by conor bernstein

In the wake of stunning blackouts in California in August 2020, California Assemblyman Jim Patterson said, “today, we have a grid that is increasingly expensive, unreliable and unavailable when the people of California need it the most.”

What Patterson didn’t know at the time is that his remark would soon describe nearly the entire U.S. grid and the nation’s increasingly expensive and unreliable supply of power. From California to Texas, through the Midwest and Northeast, grid reliability is deteriorating with warnings of blackouts and emergency conservation notices now a feature of America’s energy supply. And, remarkably, as the grid has come to teeter on the edge, electricity rates are soaring. More expensive, unreliable and unavailable is right.

In poll after poll, inflation is now voters’ No. 1 concern. Fifty-two percent of Americans reported inflation as their top concern in a recent 538/ Ipsos poll. And Gallup found that nearly half of Americans said they now worry a great deal about the availability and affordability of energy, double the percentage from 2020.

The consumer price index has jumped 8.3% over the past year and energy is driving this runaway climb. What began as an oil and gasoline story has gotten much bigger and even more challenging to wrangle. As Politico observed recently, while President Joe Biden has battled one energy price nightmare, “here comes another: Natural gas prices have tripled since January, adding more fuel to the inflation plaguing the White House’s popularity.”

The emergence of the U.S. as the world’s largest liquefied natural gas (LNG) exporter has fundamentally changed the U.S. gas market. “The correlation between domestic and international prices has grown exponentially,” Francisco Blanch, head of commodities research at Bank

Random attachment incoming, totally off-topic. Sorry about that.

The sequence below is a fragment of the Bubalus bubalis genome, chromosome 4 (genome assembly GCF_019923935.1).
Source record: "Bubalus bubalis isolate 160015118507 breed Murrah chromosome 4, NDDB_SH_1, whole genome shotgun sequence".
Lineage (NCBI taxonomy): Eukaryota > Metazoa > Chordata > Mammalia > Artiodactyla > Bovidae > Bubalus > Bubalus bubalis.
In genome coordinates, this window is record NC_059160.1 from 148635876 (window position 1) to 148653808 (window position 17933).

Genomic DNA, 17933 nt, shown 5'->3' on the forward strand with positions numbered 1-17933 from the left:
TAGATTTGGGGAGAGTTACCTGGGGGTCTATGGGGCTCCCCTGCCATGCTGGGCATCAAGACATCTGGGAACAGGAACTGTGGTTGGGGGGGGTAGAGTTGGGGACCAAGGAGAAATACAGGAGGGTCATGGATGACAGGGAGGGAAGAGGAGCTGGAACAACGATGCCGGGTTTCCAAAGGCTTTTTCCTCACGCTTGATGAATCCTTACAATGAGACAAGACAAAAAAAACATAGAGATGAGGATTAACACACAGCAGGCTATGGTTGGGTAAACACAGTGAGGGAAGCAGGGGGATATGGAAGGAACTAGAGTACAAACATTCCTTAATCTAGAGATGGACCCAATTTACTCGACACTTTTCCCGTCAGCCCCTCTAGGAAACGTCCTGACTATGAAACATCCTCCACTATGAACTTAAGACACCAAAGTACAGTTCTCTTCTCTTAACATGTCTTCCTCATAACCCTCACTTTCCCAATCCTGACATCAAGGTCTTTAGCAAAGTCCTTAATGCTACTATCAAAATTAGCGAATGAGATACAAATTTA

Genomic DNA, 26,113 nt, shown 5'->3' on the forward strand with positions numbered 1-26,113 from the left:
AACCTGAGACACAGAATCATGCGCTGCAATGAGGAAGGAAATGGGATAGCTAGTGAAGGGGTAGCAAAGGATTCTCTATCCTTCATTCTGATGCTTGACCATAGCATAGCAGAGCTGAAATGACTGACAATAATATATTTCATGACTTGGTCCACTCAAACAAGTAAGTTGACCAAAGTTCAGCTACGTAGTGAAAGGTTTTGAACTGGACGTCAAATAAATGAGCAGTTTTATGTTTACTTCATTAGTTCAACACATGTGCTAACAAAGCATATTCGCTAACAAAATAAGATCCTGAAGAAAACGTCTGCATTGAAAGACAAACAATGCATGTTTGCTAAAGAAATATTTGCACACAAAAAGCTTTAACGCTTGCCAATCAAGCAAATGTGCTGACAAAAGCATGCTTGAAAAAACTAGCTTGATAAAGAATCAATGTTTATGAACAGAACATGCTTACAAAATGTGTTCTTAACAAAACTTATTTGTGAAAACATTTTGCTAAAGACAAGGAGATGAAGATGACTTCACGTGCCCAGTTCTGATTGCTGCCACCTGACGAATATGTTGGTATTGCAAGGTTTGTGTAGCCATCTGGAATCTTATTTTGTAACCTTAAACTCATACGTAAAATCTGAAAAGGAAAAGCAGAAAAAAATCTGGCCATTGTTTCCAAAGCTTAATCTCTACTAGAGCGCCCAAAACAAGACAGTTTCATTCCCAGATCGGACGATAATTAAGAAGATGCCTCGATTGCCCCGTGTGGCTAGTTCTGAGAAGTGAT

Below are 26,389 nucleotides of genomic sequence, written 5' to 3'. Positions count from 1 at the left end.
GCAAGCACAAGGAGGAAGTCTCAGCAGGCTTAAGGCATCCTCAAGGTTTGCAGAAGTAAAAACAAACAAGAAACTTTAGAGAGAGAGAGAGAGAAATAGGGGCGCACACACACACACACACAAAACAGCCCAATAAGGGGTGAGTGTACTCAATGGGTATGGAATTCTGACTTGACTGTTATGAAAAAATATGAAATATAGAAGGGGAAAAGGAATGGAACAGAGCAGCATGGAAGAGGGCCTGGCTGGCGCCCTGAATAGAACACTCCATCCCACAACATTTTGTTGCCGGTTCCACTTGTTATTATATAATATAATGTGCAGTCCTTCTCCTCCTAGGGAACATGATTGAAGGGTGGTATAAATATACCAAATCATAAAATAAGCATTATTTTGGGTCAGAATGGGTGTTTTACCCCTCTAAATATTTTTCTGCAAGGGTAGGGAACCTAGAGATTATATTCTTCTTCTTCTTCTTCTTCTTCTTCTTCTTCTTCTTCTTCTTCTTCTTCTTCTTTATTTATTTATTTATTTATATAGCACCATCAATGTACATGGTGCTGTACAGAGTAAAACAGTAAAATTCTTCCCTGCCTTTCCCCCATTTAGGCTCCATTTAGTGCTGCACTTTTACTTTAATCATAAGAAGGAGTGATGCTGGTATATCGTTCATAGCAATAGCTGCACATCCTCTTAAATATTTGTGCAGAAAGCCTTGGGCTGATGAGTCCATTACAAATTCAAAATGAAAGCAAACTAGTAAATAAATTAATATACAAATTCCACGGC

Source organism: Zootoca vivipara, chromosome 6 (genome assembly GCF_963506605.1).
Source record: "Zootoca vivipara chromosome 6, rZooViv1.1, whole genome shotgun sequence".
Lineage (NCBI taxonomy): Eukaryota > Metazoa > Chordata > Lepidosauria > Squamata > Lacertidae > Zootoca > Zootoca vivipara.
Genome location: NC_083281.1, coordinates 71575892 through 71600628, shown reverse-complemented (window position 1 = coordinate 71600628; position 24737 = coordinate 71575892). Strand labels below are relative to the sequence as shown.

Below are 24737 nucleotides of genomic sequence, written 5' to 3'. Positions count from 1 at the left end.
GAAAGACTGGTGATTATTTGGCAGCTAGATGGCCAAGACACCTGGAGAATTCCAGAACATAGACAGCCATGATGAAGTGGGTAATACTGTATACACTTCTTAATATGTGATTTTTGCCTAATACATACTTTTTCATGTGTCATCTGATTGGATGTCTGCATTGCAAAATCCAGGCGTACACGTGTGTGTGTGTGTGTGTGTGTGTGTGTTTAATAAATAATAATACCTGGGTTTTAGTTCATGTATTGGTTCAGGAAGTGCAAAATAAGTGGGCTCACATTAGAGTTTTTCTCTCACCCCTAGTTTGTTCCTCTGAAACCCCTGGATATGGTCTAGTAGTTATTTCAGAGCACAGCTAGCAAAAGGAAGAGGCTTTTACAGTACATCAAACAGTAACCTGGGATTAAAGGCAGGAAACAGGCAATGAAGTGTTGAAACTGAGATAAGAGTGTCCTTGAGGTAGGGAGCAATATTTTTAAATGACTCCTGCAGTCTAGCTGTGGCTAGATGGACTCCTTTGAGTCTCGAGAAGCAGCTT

of America Merrill Lynch, told Politico. “Four or five years ago there was very little link. But now you’ve seen a huge uptake in the correlation.”

No relief is in sight for American consumers. In fact, there’s good reason to believe gas prices could go even higher with scorching summer heat soon to arrive.

Driven by the rise in natural gas prices, electricity bills in the PJM market, the nation’s largest, jumped 51% in the first quarter of the year. In the ISO New England market, which is almost completely dependent on gas for power generation, wholesale power costs rose 83% in the same period.

As painful as these jumps in prices are, they lag the even higher rise in gas prices. The gas glut that was the dominant energy story of the last decade is gone but the implications of that glut remain. U.S. consumers are more dependent on gas than ever before, even if the price no longer warrants it.

A lack of dispatchable fuel diversity in much of the country is a leading cause of mounting reliability problems and it has also left consumers overly exposed to high prices. Where coal generation remains a significant part of the fuel mix, consumers have a price shock absorber to insulate them from gas price volatility. Yet, the Biden administration’s regulatory agenda and state fuel mandates are poised to push more essential coal capacity off the grid when it’s needed more than ever.

Conor Bernstein is a spokesperson for the National Mining Association, the industry’s trade group based in Washington, D.C.